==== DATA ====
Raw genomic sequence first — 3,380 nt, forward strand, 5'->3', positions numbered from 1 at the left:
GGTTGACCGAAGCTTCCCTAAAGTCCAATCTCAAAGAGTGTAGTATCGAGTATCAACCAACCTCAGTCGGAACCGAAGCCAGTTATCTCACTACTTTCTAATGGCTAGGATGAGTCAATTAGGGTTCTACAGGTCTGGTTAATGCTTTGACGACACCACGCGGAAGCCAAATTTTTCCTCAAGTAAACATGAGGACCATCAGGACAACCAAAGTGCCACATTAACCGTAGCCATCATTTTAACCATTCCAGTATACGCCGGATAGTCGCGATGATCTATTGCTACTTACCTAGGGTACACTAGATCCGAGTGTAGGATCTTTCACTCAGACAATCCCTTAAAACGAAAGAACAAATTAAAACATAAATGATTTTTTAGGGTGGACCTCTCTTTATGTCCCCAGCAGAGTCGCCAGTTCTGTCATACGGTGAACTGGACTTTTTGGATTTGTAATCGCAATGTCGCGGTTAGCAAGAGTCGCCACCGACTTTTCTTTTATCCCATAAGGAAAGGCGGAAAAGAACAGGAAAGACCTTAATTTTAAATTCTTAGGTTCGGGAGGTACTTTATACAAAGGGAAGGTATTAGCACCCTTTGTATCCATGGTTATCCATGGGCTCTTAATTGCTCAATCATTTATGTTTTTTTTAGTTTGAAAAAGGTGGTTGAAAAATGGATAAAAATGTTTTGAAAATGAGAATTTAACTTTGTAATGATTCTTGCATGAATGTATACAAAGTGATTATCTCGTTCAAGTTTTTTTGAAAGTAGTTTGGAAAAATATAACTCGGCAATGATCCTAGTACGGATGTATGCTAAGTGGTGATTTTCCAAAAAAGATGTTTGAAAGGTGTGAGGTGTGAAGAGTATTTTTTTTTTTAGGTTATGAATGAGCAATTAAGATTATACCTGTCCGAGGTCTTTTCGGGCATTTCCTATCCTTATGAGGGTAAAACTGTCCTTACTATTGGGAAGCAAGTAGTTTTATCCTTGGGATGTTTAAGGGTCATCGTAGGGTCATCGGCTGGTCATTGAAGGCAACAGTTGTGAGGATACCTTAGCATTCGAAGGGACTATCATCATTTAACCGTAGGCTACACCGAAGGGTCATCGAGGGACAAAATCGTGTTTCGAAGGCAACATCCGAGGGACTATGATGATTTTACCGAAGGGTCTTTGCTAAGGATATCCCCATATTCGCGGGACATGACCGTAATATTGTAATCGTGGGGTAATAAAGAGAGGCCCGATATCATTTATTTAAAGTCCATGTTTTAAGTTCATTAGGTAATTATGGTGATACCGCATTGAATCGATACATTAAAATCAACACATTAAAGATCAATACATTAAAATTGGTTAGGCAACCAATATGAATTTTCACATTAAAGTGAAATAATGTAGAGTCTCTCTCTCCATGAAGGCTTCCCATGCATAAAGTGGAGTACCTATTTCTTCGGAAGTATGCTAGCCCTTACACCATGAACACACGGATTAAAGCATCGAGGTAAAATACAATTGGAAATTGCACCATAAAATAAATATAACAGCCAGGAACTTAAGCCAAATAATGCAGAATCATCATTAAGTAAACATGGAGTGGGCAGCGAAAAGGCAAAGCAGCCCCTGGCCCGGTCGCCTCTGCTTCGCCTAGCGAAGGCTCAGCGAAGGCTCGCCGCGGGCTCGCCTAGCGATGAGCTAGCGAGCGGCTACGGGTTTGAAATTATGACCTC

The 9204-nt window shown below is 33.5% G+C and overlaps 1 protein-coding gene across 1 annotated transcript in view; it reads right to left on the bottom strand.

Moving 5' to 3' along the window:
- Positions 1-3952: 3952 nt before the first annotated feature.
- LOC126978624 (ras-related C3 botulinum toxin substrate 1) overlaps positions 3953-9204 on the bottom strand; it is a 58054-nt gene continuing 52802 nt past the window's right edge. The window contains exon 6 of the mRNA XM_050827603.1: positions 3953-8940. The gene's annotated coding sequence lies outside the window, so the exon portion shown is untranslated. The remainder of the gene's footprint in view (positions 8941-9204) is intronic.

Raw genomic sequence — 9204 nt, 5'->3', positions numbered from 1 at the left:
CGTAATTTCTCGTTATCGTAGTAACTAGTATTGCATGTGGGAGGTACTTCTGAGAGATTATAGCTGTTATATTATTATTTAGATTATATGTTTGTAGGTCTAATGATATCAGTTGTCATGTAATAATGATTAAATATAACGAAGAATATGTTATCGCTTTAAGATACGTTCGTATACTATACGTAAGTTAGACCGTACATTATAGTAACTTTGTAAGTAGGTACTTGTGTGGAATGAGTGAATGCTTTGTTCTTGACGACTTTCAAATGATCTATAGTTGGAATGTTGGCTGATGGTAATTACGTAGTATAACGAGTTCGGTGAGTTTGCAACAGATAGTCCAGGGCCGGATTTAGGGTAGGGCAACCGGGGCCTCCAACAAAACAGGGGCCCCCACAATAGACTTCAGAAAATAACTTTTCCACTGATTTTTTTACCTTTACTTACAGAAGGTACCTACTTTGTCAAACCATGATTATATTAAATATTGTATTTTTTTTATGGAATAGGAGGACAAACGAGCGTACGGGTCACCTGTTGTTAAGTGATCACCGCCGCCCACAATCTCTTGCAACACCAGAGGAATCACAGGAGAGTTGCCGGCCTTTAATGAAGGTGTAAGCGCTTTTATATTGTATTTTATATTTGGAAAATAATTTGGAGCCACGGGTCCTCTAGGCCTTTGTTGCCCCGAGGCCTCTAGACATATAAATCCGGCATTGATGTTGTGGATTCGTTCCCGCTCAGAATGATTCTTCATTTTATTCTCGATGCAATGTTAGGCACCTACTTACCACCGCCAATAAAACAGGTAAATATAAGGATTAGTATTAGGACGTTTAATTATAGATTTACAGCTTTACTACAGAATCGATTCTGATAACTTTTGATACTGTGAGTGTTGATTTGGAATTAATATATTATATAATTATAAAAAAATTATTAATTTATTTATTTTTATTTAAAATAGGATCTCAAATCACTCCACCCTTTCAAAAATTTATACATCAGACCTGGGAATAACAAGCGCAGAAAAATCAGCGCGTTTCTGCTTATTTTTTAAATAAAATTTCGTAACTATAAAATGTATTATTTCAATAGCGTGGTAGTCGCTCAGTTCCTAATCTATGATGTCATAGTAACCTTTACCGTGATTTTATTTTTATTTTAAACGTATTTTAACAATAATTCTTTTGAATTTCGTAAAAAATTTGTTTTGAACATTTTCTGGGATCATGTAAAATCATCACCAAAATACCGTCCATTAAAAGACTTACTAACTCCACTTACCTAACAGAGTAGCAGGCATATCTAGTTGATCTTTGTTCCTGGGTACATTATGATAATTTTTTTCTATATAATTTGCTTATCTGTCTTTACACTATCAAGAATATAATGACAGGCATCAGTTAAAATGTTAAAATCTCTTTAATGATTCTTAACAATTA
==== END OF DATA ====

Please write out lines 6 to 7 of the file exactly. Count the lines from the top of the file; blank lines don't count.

- LOC126978624 (ras-related C3 botulinum toxin substrate 1) overlaps positions 3953-9204 on the bottom strand; it is a 58054-nt gene continuing 52802 nt past the window's right edge. The window contains exon 6 of the mRNA XM_050827603.1: positions 3953-8940. The gene's annotated coding sequence lies outside the window, so the exon portion shown is untranslated. The remainder of the gene's footprint in view (positions 8941-9204) is intronic.

Raw genomic sequence — 9204 nt, 5'->3', positions numbered from 1 at the left: